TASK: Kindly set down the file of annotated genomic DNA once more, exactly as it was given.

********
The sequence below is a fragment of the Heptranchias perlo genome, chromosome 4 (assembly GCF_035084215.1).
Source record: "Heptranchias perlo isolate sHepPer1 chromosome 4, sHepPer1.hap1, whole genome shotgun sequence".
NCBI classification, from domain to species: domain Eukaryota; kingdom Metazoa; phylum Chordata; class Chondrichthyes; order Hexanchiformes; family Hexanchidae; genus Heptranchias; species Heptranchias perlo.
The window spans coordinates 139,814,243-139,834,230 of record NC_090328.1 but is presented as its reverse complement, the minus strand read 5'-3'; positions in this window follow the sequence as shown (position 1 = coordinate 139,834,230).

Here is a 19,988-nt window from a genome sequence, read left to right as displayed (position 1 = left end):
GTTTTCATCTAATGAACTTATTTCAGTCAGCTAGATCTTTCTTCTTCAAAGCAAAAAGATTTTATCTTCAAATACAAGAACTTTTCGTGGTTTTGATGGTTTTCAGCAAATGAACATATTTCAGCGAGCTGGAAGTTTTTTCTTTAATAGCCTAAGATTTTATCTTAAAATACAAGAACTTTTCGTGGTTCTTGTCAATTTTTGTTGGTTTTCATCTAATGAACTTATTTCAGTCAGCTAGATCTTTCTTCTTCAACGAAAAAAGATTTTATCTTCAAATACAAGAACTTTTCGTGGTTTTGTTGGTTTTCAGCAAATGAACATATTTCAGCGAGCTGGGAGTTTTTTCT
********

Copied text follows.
The sequence below is a fragment of the Heptranchias perlo genome, chromosome 4 (assembly GCF_035084215.1).
Source record: "Heptranchias perlo isolate sHepPer1 chromosome 4, sHepPer1.hap1, whole genome shotgun sequence".
NCBI classification, from domain to species: domain Eukaryota; kingdom Metazoa; phylum Chordata; class Chondrichthyes; order Hexanchiformes; family Hexanchidae; genus Heptranchias; species Heptranchias perlo.
The window spans coordinates 139,814,243-139,834,230 of record NC_090328.1 but is presented as its reverse complement, the minus strand read 5'-3'; positions in this window follow the sequence as shown (position 1 = coordinate 139,834,230).

Here is a 19,988-nt window from a genome sequence, read left to right as displayed (position 1 = left end):
GTTTTCATCTAATGAACTTATTTCAGTCAGCTAGATCTTTCTTCTTCAAAGCAAAAAGATTTTATCTTCAAATACAAGAACTTTTCGTGGTTTTGATGGTTTTCAGCAAATGAACATATTTCAGCGAGCTGGAAGTTTTTTCTTTAATAGCCTAAGATTTTATCTTAAAATACAAGAACTTTTCGTGGTTCTTGTCAATTTTTGTTGGTTTTCATCTAATGAACTTATTTCAGTCAGCTAGATCTTTCTTCTTCAACGAAAAAAGATTTTATCTTCAAATACAAGAACTTTTCGTGGTTTTGTTGGTTTTCAGCAAATGAACATATTTCAGCGAGCTGGGAGTTTTTTCT